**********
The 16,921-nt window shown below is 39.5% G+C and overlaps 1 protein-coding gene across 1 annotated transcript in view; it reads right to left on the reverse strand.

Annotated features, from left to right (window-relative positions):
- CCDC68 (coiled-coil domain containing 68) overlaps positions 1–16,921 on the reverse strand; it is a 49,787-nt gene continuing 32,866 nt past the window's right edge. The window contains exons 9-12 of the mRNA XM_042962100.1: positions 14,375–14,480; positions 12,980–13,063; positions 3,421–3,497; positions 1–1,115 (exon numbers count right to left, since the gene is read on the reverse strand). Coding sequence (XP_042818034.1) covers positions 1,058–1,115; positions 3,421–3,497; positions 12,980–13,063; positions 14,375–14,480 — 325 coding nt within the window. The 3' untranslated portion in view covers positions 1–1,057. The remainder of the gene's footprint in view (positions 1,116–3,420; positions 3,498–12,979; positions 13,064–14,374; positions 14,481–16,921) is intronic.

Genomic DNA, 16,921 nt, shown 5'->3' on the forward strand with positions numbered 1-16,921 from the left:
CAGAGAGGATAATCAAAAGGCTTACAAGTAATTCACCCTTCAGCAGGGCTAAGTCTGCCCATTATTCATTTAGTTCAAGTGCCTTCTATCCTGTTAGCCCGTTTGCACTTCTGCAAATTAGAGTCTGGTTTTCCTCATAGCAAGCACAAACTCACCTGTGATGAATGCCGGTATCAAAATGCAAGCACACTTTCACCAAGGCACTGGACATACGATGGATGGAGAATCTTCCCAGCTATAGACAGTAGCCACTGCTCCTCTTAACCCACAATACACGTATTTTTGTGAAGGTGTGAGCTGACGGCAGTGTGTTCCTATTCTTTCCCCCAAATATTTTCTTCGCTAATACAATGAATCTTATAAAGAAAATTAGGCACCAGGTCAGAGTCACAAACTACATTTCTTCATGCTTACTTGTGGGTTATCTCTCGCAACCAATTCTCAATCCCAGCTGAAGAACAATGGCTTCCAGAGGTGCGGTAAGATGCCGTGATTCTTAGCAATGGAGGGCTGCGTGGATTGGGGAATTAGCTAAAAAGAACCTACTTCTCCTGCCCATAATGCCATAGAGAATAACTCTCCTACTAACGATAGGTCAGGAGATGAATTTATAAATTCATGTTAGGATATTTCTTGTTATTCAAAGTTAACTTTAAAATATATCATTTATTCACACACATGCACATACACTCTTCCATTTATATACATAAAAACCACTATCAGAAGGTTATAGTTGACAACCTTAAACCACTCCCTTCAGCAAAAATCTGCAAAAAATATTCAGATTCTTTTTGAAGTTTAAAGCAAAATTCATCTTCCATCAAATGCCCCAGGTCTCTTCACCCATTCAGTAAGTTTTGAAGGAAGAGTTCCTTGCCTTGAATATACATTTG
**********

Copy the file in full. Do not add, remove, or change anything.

The 16,921-nt window shown below is 39.5% G+C and overlaps 1 protein-coding gene across 1 annotated transcript in view; it reads right to left on the reverse strand.

Annotated features, from left to right (window-relative positions):
- CCDC68 (coiled-coil domain containing 68) overlaps positions 1–16,921 on the reverse strand; it is a 49,787-nt gene continuing 32,866 nt past the window's right edge. The window contains exons 9-12 of the mRNA XM_042962100.1: positions 14,375–14,480; positions 12,980–13,063; positions 3,421–3,497; positions 1–1,115 (exon numbers count right to left, since the gene is read on the reverse strand). Coding sequence (XP_042818034.1) covers positions 1,058–1,115; positions 3,421–3,497; positions 12,980–13,063; positions 14,375–14,480 — 325 coding nt within the window. The 3' untranslated portion in view covers positions 1–1,057. The remainder of the gene's footprint in view (positions 1,116–3,420; positions 3,498–12,979; positions 13,064–14,374; positions 14,481–16,921) is intronic.

Genomic DNA, 16,921 nt, shown 5'->3' on the forward strand with positions numbered 1-16,921 from the left:
CAGAGAGGATAATCAAAAGGCTTACAAGTAATTCACCCTTCAGCAGGGCTAAGTCTGCCCATTATTCATTTAGTTCAAGTGCCTTCTATCCTGTTAGCCCGTTTGCACTTCTGCAAATTAGAGTCTGGTTTTCCTCATAGCAAGCACAAACTCACCTGTGATGAATGCCGGTATCAAAATGCAAGCACACTTTCACCAAGGCACTGGACATACGATGGATGGAGAATCTTCCCAGCTATAGACAGTAGCCACTGCTCCTCTTAACCCACAATACACGTATTTTTGTGAAGGTGTGAGCTGACGGCAGTGTGTTCCTATTCTTTCCCCCAAATATTTTCTTCGCTAATACAATGAATCTTATAAAGAAAATTAGGCACCAGGTCAGAGTCACAAACTACATTTCTTCATGCTTACTTGTGGGTTATCTCTCGCAACCAATTCTCAATCCCAGCTGAAGAACAATGGCTTCCAGAGGTGCGGTAAGATGCCGTGATTCTTAGCAATGGAGGGCTGCGTGGATTGGGGAATTAGCTAAAAAGAACCTACTTCTCCTGCCCATAATGCCATAGAGAATAACTCTCCTACTAACGATAGGTCAGGAGATGAATTTATAAATTCATGTTAGGATATTTCTTGTTATTCAAAGTTAACTTTAAAATATATCATTTATTCACACACATGCACATACACTCTTCCATTTATATACATAAAAACCACTATCAGAAGGTTATAGTTGACAACCTTAAACCACTCCCTTCAGCAAAAATCTGCAAAAAATATTCAGATTCTTTTTGAAGTTTAAAGCAAAATTCATCTTCCATCAAATGCCCCAGGTCTCTTCACCCATTCAGTAAGTTTTGAAGGAAGAGTTCCTTGCCTTGAATATACATTTG